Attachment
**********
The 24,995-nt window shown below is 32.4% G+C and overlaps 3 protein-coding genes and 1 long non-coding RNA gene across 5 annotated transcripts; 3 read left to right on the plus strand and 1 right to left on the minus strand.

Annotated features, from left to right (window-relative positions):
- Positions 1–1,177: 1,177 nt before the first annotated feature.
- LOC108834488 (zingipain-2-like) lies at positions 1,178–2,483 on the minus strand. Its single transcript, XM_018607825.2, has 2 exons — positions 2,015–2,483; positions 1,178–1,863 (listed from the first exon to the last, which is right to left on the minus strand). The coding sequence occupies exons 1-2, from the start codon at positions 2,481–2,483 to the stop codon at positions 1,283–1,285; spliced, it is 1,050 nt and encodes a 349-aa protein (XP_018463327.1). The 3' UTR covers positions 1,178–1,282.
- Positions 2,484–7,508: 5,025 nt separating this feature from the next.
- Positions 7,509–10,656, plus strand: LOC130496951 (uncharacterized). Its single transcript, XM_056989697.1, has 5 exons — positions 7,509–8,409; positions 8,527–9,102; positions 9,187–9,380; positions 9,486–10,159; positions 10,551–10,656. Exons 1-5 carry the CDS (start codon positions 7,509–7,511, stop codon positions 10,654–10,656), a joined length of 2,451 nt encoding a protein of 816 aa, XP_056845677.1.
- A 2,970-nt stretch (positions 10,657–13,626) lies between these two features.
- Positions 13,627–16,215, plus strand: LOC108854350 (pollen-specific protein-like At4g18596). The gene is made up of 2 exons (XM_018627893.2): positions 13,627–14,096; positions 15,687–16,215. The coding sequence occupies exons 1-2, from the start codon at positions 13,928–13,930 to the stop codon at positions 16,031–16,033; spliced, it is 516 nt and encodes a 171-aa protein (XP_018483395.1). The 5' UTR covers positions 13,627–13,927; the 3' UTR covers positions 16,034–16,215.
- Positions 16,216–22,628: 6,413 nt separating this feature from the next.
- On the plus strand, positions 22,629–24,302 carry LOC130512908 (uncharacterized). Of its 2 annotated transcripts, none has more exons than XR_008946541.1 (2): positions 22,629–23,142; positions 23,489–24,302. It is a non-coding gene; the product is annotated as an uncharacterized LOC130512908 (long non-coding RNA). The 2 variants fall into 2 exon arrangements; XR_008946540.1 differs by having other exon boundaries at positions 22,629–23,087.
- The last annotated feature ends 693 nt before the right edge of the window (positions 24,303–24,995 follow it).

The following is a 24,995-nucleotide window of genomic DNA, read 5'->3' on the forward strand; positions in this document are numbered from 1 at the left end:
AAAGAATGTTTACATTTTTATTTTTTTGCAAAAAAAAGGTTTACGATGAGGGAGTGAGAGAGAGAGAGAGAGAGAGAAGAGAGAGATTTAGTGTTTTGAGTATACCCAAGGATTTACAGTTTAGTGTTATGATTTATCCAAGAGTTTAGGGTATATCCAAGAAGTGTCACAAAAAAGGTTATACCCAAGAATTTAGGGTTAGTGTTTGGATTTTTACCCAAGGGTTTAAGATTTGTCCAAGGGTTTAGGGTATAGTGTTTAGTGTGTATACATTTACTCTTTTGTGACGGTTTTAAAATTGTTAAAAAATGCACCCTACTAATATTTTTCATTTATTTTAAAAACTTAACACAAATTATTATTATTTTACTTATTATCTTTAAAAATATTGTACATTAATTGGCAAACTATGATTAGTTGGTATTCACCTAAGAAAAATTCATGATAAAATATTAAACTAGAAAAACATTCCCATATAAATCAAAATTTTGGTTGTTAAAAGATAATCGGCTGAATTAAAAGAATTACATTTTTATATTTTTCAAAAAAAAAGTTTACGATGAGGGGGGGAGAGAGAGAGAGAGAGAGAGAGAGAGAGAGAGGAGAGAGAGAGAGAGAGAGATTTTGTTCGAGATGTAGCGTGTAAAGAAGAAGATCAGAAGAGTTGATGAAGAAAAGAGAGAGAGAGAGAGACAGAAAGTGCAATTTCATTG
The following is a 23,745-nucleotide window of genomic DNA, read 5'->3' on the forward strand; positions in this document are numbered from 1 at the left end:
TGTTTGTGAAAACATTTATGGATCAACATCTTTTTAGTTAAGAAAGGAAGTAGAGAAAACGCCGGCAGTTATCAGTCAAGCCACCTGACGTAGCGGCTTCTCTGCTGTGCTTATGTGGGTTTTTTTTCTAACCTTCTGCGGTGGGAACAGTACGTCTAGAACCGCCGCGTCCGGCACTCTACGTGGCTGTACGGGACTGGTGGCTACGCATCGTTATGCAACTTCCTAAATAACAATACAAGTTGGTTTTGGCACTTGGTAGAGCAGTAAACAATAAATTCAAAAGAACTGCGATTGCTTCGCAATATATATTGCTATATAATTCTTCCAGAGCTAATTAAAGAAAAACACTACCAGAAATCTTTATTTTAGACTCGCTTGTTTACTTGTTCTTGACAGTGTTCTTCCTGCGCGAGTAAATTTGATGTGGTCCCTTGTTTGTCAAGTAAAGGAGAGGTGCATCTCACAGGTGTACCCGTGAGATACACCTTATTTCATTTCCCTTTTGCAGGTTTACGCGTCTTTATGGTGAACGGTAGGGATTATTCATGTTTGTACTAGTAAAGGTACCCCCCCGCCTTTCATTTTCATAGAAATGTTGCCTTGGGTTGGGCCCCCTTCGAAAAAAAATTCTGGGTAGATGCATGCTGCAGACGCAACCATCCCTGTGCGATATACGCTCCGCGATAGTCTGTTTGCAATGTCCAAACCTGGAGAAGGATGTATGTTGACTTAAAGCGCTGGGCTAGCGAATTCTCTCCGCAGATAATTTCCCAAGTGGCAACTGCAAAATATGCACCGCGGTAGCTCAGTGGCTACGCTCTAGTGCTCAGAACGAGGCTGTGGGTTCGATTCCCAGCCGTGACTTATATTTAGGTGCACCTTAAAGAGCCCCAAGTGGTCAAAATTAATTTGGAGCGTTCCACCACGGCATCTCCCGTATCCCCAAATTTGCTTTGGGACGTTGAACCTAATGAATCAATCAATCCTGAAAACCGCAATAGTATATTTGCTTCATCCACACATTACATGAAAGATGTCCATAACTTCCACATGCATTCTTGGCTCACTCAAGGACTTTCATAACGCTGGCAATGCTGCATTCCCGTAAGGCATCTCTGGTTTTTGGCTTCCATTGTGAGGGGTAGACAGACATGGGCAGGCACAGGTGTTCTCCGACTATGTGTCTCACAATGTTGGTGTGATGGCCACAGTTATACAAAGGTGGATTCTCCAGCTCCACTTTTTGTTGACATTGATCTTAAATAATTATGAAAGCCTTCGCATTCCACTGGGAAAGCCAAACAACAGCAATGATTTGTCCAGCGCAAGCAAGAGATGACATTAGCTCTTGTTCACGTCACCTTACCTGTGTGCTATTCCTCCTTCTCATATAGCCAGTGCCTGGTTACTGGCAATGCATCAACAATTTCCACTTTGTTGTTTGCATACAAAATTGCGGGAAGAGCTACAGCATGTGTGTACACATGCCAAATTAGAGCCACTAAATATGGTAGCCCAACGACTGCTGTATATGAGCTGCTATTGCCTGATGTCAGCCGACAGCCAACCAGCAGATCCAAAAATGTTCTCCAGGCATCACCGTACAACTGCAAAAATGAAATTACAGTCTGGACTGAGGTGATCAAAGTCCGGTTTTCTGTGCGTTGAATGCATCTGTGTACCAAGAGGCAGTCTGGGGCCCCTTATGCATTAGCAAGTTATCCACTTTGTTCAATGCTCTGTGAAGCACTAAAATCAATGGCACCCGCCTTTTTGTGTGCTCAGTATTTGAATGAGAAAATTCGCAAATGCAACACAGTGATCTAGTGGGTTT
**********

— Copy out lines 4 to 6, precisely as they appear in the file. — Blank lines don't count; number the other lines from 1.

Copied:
- LOC108834488 (zingipain-2-like) lies at positions 1,178–2,483 on the minus strand. Its single transcript, XM_018607825.2, has 2 exons — positions 2,015–2,483; positions 1,178–1,863 (listed from the first exon to the last, which is right to left on the minus strand). The coding sequence occupies exons 1-2, from the start codon at positions 2,481–2,483 to the stop codon at positions 1,283–1,285; spliced, it is 1,050 nt and encodes a 349-aa protein (XP_018463327.1). The 3' UTR covers positions 1,178–1,282.
- Positions 2,484–7,508: 5,025 nt separating this feature from the next.
- Positions 7,509–10,656, plus strand: LOC130496951 (uncharacterized). Its single transcript, XM_056989697.1, has 5 exons — positions 7,509–8,409; positions 8,527–9,102; positions 9,187–9,380; positions 9,486–10,159; positions 10,551–10,656. Exons 1-5 carry the CDS (start codon positions 7,509–7,511, stop codon positions 10,654–10,656), a joined length of 2,451 nt encoding a protein of 816 aa, XP_056845677.1.